Monday, December 3, 2012

Beware the Critics!

Have you ever received 'constructive' feedback that truly wasn't that constructive? Feedback that was more of a critical diatribe than anything practical or useful?

All too often people today are quick to criticize but slow to offer any truly constructive suggestions for improvement. Doing so would mean having spent time thinking about solutions for you and most people just aren't willing to invest the time. Talking about what's wrong, what doesn't work for them, what they don't like is easy. Being clear about what they want instead... well... that takes some thought. Unfortunately, many of your biggest critics don't happen to be the biggest thinkers.

The truth is...if you do something poorly... people will criticize you.
The truth also is... if you do something well... people will criticize you.

Your challenge, of course, is recognizing which critics to pay attention to. True feedback will always come with a clear understanding of not just what was 'wrong', but what is 'better'. Criticism without direction is simply an attack and more likely to stop you dead in your tracks and prevent forward movement then it is to create a course change and spur your momentum.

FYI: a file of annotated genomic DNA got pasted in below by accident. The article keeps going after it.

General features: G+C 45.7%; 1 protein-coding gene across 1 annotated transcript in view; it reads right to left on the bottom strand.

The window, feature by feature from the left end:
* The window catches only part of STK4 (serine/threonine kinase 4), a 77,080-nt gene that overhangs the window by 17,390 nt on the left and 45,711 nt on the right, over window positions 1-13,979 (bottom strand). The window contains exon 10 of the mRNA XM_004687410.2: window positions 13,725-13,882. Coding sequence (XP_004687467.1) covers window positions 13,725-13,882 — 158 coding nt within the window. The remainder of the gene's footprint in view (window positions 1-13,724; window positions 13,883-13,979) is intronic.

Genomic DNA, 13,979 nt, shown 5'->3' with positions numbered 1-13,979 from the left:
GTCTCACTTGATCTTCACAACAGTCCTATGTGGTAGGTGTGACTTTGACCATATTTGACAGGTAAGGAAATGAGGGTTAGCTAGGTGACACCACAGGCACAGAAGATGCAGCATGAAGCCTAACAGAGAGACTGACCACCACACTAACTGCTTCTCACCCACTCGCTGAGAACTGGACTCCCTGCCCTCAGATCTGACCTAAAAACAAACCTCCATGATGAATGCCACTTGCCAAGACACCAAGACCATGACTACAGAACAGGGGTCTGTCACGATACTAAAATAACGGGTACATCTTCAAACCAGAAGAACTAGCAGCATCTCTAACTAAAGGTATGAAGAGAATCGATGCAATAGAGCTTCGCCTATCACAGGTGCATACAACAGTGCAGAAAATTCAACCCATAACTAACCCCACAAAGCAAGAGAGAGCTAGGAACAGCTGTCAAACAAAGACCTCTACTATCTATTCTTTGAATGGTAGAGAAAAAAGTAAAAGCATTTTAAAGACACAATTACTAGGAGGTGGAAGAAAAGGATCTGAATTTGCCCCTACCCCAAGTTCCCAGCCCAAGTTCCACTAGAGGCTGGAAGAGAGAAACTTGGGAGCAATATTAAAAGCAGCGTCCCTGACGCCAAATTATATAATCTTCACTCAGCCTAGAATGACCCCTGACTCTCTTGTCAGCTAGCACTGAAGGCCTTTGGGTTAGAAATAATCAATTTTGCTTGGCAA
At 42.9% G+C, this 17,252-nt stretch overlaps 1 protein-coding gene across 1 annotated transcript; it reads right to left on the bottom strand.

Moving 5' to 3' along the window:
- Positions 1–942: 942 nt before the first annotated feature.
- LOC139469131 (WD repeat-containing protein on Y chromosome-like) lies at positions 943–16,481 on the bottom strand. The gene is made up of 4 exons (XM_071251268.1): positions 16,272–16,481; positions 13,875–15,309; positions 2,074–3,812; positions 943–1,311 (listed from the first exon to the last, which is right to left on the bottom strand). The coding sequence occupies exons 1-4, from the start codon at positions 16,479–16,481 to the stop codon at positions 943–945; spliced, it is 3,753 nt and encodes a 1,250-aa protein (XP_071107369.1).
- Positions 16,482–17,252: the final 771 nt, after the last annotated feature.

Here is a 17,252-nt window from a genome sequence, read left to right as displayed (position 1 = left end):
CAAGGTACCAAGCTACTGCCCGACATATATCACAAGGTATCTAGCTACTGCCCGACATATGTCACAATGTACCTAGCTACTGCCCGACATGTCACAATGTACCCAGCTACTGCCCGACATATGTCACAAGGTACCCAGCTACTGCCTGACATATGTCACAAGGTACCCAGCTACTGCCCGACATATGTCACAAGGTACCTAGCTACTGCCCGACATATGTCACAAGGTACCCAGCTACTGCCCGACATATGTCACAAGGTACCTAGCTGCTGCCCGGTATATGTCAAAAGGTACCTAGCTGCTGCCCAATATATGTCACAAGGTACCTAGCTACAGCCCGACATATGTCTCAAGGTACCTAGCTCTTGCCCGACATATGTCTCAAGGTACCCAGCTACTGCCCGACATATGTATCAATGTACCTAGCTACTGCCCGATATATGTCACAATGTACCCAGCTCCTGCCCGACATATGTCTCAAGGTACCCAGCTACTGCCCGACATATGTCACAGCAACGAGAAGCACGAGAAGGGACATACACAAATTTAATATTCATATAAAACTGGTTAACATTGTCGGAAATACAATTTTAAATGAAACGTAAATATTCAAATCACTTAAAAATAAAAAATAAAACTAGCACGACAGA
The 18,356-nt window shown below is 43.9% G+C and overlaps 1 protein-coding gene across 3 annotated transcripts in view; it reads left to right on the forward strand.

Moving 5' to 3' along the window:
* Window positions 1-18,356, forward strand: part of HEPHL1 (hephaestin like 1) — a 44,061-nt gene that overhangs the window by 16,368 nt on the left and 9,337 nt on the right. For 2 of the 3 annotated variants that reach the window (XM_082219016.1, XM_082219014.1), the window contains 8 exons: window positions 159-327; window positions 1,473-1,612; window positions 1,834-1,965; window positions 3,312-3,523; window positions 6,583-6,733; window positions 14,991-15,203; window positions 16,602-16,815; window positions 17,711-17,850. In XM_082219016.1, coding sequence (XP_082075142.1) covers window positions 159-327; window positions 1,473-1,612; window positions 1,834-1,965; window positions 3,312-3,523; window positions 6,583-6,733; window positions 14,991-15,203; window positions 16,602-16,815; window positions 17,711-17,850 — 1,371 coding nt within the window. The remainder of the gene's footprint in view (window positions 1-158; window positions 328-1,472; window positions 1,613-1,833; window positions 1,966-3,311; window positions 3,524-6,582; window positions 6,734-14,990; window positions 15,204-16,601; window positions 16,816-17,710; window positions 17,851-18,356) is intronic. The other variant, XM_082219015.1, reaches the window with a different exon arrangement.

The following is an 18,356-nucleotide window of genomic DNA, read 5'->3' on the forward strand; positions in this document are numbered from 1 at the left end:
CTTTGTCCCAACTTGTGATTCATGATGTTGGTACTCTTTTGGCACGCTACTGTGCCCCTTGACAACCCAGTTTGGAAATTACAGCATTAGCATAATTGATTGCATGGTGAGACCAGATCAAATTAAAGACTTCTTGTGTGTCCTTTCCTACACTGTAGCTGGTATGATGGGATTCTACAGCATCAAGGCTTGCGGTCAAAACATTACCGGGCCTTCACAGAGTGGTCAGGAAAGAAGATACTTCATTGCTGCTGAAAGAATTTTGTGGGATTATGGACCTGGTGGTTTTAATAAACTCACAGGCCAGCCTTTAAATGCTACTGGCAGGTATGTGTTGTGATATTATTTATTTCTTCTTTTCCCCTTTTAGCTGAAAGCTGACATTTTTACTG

Additionally, those offering their critical insights often do so from a completely different world view than your own. Any behaviours that deviate from their view of what's 'right' must therefore be 'wrong' and corrected.  Listening to this feedback and making adjustments to your direction as a result of it only serves to take you from your chosen path and shifts you onto theirs. You must be diligent in ensuring that any critics you listen to are those that will serve you in moving further in your desired direction... not theirs.

Criticism that serves you is helpful. Criticism that serves the other party is useless.  It's critical for you to know the difference. Pay close attention to the critic. If they are neither someone you like or respect, that's a good starting point for knowing you should probably ignore their input. Listening to, let alone acting on, anything they have to say will likely prove a waste of your time and talent.

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